recession velocity tondâ-ye dur šodan Fr.: vitesse d'éloignement The velocity with which an object moves away from another object or a reference point. |
reciprocity theorem farbin-e dosuyegi Fr.: théorème de réciprocité 1) General: Any theorem that expresses various reciprocal relations for the
behavior of some physical systems, in which input and output can be
interchanged without altering the response of the system to a given
excitation. Reciprocity, from L. reciproc(us) "returning the same way, alternating" + → -ity; → theorem. Farbin, → theorem; dosuyegi, quality noun of dosuyé nuanced term of dosu "two-sided," from do, → two, + su "direction, side," from Mid.Pers. sôk "direction, side." |
relative velocity tondâ-ye bâzâni Fr.: vitesse relative For two objects A and B, the velocity which B, supposing itself at rest, assigns to A. |
relativistic velocity tondâ-ye bâzânigimand Fr.: vitesse relativiste The velocity of a body when it is a significant fraction of the → speed of light. → relativistic; → velocity. |
Rosseland mean opacity kederi-ye miyângin-e Rosseland Fr.: opacité moyenne de Rosseland The → opacity of a gas of given composition, temperature, and density averaged over the various wavelengths of the radiation being absorbed and scattered. The radiation is assumed to be in → thermal equilibrium with the gas, and hence have a → blackbody spectrum. Since → monochromatic opacity in stellar plasma has a complex frequency dependence, the Rosseland mean opacity facilitates the analysis. Denoted κ_{R}, it is defined by: 1/κ_{R} = (π/4σT^{3}) ∫(1/k_{ν}) (∂B/∂T)_{ν}dν, summed from 0 to ∞, where σ is the → Stefan-Boltzmann constant, T temperature, B(T,ν) the → Planck function, and k_{ν} monochromatic opacity (See Rogers, F.J., Iglesias, C. A. Radiative atomic Rosseland mean opacity tables, 1992, ApJS 79, 507). Named after Svein Rosseland (1894-1985), a Norwegian astrophysicist, who obtained the expression in 1924; → mean; → opacity. |
rotational velocity tondâ-ye catxeši Fr.: vitesse de rotation The velocity of a → rotational motion; same as → angular velocity. → rotational; → velocity. |
scientificity dânešigi Fr.: scientificité The quality of the practices and theories that aim at establishing reproducible regularities in phenomena by using experimental method and providing a clearly formulated description. → scientific + → -ity. |
solar metallicity felezigi-ye xoršidi Fr.: métallicité solaire The proportion of the solar matter made up of → chemical elements heavier than → helium. It is denoted by Z, which represents the sum of all elements heavier than → helium, in mass fraction. The most recent determination of the solar Z gives a value of 0.0134 (Asplund et al. 2009, ARAA 47, 481), corresponding to the present-day photospheric composition. → solar; → metallicity. |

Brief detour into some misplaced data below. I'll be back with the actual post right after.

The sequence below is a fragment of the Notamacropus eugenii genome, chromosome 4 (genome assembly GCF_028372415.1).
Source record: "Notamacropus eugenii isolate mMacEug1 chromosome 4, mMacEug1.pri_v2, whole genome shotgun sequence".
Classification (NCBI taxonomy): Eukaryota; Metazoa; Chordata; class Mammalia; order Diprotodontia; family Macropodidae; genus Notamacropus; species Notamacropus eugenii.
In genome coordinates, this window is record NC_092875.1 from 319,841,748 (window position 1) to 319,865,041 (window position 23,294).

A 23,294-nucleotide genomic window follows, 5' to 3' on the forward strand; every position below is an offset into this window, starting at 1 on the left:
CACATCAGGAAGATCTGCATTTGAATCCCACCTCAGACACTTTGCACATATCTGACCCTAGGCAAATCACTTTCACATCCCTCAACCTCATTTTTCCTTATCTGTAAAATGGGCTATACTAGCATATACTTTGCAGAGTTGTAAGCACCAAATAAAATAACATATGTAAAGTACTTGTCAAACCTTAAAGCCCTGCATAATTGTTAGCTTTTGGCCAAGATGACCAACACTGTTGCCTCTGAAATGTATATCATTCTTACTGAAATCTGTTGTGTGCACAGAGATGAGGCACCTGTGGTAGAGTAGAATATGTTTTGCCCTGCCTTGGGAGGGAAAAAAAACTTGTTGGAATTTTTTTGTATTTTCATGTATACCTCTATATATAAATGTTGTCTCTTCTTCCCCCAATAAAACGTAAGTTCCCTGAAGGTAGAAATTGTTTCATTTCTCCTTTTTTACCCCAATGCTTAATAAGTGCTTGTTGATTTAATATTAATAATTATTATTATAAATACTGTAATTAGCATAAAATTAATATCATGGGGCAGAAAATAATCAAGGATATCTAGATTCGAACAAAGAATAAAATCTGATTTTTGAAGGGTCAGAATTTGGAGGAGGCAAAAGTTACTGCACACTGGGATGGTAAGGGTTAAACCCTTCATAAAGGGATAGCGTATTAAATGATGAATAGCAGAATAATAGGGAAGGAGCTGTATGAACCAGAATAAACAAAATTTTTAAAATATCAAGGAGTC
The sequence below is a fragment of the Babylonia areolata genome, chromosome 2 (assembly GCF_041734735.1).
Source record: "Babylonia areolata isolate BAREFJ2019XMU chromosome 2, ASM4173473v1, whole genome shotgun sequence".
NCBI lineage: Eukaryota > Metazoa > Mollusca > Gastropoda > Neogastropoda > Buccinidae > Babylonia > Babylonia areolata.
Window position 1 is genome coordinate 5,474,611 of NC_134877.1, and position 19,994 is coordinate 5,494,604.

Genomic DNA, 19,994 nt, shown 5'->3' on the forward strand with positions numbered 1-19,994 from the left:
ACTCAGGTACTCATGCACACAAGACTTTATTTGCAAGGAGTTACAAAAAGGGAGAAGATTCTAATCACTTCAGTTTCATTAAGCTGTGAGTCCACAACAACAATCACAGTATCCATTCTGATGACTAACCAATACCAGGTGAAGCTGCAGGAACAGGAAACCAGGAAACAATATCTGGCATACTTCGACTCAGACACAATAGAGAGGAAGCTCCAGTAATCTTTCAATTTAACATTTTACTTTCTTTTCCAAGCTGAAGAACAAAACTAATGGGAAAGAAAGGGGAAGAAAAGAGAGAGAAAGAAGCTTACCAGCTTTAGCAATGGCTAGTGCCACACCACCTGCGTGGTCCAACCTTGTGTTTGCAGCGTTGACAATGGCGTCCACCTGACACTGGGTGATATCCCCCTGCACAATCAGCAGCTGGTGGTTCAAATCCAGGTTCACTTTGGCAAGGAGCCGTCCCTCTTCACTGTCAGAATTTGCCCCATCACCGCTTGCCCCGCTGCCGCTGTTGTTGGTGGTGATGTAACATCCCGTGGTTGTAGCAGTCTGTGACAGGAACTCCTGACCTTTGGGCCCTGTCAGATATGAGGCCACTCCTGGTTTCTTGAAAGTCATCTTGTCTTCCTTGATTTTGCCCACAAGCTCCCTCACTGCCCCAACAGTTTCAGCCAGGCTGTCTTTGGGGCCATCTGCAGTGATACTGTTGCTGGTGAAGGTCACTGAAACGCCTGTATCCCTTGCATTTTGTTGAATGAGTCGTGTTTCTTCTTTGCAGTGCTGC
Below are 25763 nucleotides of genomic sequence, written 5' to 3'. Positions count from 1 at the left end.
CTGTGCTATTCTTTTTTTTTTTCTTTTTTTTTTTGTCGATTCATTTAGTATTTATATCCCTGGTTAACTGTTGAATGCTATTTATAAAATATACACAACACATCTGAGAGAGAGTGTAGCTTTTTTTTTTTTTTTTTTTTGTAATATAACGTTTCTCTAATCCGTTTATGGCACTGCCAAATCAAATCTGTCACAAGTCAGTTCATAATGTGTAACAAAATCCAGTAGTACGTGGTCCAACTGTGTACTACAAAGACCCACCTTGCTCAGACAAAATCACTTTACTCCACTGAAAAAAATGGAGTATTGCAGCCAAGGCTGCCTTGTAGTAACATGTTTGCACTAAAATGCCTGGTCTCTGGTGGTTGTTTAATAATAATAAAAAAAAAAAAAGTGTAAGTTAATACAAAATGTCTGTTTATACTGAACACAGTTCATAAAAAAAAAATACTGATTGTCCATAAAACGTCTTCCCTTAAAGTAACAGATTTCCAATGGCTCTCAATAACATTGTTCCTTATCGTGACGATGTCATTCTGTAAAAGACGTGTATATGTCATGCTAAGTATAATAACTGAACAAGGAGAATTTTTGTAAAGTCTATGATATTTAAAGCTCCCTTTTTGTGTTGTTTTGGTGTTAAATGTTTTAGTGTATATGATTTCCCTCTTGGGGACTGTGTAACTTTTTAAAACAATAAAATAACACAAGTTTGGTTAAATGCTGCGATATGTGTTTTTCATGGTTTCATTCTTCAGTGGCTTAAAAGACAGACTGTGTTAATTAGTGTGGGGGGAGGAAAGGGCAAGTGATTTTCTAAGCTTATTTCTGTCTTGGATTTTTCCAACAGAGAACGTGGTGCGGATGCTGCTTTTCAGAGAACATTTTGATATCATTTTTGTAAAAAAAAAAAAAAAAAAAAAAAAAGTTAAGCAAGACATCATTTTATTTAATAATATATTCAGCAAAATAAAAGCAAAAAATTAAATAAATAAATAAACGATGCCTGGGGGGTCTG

solar velocity tondâ-ye xoršid, ~ xoršidi Fr.: vitesse solaire The rate of change of the Sun's position with respect to the local standard of rest toward the → solar apex. |
space velocity tondâ-ye fazây Fr.: vitesse spatiale The velocity of a star relative to the Sun. |
stellar metallicity felezigi-ye setâre-yi Fr.: métallicité stellaire The metallicity derived from observations of stars in galaxies. It is mainly based on spectral → absorption lines in → ultraviolet (UV) and optical ranges. Stellar metallicity is a direct measure of the amount of metals in a galaxy, since large part of heavy elements lies in its stars. → stellar; → metallicity. |
tangential velocity tondâ-ye sâyâni Fr.: vitesse tangentielle 1) The instantaneous linear velocity of a body moving in a circular path.
It is equal to the → angular velocity multiplied
by the radius: v_{t} = ωr. → tangential; → velocity. |
terminal velocity tondâ-ye pâyâni Fr.: vitesse terminale 1) The constant maximum velocity reached by a body falling under gravity through a
liquid or gas, especially the atmosphere. The body ceases
to accelerate downward because the force of gravity is equal
to the opposing force of resistance by the medium. |
thermoelectricity damâbarq (#) Fr.: thermo-éléctricité The electricity produced by heat or temperature difference in a conductor. → thermo- + → electricity. |
transverse velocity tondâ-ye tarâgozar Fr.: vitesse transverse Same as → tangential velocity. → transverse; → velocity. |
univocity yekvâzi Fr.: monosémie |
vector angular velocity bordâr-e tondâ-ye zâviye-yi Fr.: vecteur de vitesse angulaire Of a rotating body, a vector of magnitude ω (→ angular velocity) pointing in the direction of advance of a right-hand screw which is turned in the direction of rotation. |
velocity tondâ Fr.: vitesse The time rate of change of position in a given direction, measured as length per unit time. → speed. L. velocitatem (nominative velocitas) "swiftness, speed," from velox (genitive velocis) "swift." Tondâ, from tond "swift, rapid, brisk; fierce, severe" (Mid.Pers. tund "sharp, violent;" Sogdian tund "violent;" cf. Skt. tod- "to thrust, give a push," tudáti "he thrusts;" L. tundere "to thrust, to hit" (Fr. percer, E. pierce, ultimately from L. pertusus, from p.p. of pertundere "to thrust or bore through;" PIE base *(s)teud- "to thrust, to beat") + noun suffix -â. |
velocity curve xam-e tondâ Fr.: courbe de vitesse A plot of the radial velocity of an object against time, derived from the Doppler shift of spectral lines. |
velocity dispersion pâšeš-e tondâ Fr.: dispersion de vitesses The → standard deviation of a velocity → distribution. It indicates how objects of the sample move relative to one another. Objects with similar velocities have a small velocity dispersion, whereas objects with very different velocities have a large velocity dispersion. → velocity; → dispersion. |